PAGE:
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Hyperekplexia associated with compound heterozygote mutations in the β-subunit of the human inhibitory glycine receptor (GLRB)

Rees, Mark I., Lewis, Trevor M., Kwok, John B. J., Mortier, Geert R., Govaert, Paul, Snell, Russell G., Schofield, Peter R. and Owen, Michael John 2002. Hyperekplexia associated with compound heterozygote mutations in the β-subunit of the human inhibitory glycine receptor (GLRB). Human Molecular Genetics 11 (7) , pp. 853-860. 10.1093/hmg/11.7.853

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Abstract

Hyperekplexia (MIM: 149400) is a neurological disorder characterized by an excessive startle response which can be caused by mutations in the α1-subunit (GLRA1) of the heteropentameric human inhibitory glycine receptor (hGlyR). These receptors facilitate fast-response, inhibitory glycinergic neurotransmission in the brainstem and spinal cord leading to a rapid modification and reduction of the excitatory startle response. Mutations in the β-subunit of GlyR (glrb) occur in a murine model of hyperekplexia (spastic), but have not been detected in human hyperekplexia. Following mutation analysis of the human β-subunit of hGlyR (GLRB) in a cohort of 22 hyperekplexia patients, we provide evidence to confirm that GLRB mutations can cause human hyperekplexia. A missense (G920A resulting in G229D) and a splice site mutation (IVS5+5G→A) occurred together in a compound heterozygote with a transient hyperekplexia phenotype. Exon trap analysis revealed that IVS5+5G→A results in the exclusion of exon 5 from GLRB transcripts. Electrophysiological studies showed reduced sensitivity to agonist mediated activation of the α1β (G229D) GlyR suggesting that GlyR β‐subunits are not restricted to conferring modulatory influences and maintaining structural integrity, but may also play a functional role in hGlyR ligand binding.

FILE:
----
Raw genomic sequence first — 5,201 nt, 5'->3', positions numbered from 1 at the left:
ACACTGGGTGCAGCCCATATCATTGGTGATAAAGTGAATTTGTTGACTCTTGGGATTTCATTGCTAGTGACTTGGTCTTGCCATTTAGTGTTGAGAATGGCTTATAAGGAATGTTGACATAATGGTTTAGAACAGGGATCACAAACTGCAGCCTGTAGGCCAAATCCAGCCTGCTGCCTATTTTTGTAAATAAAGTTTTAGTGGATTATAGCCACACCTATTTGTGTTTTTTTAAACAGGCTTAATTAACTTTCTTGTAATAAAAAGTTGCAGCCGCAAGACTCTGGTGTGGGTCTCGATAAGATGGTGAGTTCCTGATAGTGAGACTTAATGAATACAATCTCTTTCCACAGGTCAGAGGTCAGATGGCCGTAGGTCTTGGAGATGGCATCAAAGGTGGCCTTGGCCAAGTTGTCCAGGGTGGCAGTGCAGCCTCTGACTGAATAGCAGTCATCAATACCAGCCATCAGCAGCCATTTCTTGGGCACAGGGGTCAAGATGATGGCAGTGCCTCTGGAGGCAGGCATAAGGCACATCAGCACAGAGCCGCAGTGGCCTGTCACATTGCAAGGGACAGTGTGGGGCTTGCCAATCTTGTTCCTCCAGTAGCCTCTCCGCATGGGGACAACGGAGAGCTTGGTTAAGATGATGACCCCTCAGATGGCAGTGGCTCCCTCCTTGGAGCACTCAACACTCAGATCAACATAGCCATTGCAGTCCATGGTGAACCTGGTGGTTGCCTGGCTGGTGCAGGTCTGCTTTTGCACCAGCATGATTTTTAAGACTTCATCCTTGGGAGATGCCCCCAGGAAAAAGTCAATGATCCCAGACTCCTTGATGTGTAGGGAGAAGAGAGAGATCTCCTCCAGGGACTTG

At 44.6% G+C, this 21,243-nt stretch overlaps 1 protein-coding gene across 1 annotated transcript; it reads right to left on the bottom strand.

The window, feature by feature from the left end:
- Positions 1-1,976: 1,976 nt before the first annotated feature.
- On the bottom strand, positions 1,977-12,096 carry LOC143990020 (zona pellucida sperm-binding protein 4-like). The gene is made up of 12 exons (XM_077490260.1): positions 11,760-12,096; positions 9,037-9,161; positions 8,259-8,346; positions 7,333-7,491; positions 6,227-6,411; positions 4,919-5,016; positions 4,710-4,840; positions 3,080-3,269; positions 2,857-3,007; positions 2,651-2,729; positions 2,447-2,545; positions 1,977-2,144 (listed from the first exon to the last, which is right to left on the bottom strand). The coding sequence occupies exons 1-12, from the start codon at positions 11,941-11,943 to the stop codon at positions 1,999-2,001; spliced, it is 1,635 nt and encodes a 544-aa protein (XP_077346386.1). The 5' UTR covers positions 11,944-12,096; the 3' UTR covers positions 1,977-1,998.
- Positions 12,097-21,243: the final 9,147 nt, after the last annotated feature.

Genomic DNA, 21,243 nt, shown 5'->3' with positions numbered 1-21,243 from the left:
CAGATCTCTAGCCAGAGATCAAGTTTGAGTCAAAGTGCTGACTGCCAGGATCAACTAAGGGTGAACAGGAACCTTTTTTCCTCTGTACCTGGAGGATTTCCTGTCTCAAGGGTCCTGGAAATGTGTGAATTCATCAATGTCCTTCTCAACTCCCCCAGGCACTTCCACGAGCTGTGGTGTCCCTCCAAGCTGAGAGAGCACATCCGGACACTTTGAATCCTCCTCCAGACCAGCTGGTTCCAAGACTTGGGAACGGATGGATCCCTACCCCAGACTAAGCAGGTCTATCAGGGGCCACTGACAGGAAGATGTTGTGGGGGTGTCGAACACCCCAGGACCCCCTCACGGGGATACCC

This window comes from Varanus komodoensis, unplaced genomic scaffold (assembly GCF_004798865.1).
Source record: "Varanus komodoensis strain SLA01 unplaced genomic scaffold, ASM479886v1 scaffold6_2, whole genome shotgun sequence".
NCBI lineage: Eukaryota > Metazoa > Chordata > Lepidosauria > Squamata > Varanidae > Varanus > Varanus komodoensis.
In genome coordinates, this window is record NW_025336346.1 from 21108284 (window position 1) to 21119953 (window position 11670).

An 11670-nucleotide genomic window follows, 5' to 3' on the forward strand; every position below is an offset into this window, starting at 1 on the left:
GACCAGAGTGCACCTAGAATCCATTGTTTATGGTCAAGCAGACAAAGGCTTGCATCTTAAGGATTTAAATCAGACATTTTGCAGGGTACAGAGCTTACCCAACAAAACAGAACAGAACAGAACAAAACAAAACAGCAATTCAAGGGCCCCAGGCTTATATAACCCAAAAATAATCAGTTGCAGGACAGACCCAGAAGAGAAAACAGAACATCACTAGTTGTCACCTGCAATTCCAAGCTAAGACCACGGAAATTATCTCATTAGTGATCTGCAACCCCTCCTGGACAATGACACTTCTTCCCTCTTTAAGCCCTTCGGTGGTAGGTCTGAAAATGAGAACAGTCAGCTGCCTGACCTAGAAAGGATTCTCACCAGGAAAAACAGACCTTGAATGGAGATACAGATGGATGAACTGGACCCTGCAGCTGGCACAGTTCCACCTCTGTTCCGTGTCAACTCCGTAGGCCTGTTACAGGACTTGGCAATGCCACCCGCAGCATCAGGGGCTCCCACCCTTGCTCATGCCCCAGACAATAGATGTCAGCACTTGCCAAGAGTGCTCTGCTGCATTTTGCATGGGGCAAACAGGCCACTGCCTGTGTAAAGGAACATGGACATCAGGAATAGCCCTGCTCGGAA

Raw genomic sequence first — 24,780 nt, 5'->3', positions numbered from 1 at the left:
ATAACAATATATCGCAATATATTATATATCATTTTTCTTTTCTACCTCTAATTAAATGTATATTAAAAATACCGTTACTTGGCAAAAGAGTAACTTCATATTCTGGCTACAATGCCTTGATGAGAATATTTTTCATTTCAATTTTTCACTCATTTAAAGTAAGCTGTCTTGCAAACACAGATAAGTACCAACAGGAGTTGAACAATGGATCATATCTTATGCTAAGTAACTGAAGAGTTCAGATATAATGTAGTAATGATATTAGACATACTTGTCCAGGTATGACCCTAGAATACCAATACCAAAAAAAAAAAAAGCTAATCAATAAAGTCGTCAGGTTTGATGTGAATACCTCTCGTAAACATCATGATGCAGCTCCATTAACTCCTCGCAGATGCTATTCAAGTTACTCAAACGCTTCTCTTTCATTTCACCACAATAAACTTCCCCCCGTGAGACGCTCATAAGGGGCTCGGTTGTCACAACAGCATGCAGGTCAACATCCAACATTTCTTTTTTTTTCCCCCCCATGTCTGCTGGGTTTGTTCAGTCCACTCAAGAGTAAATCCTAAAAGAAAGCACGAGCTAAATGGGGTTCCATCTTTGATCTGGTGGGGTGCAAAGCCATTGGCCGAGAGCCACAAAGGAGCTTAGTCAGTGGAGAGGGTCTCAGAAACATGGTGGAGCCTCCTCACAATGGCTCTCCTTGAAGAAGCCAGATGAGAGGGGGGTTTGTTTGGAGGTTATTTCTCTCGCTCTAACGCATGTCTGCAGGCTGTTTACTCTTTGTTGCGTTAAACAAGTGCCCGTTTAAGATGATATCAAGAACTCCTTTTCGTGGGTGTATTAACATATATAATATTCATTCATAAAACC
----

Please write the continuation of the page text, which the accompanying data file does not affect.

Item Type: Article
Date Type: Publication
Status: Published
Schools: Medicine
MRC Centre for Neuropsychiatric Genetics and Genomics (CNGG)
Neuroscience and Mental Health Research Institute (NMHRI)
Publisher: Oxford University Press
ISSN: 0964-6906
Last Modified: 04 Jun 2017 01:35
URI: http://orca.cf.ac.uk/id/eprint/627

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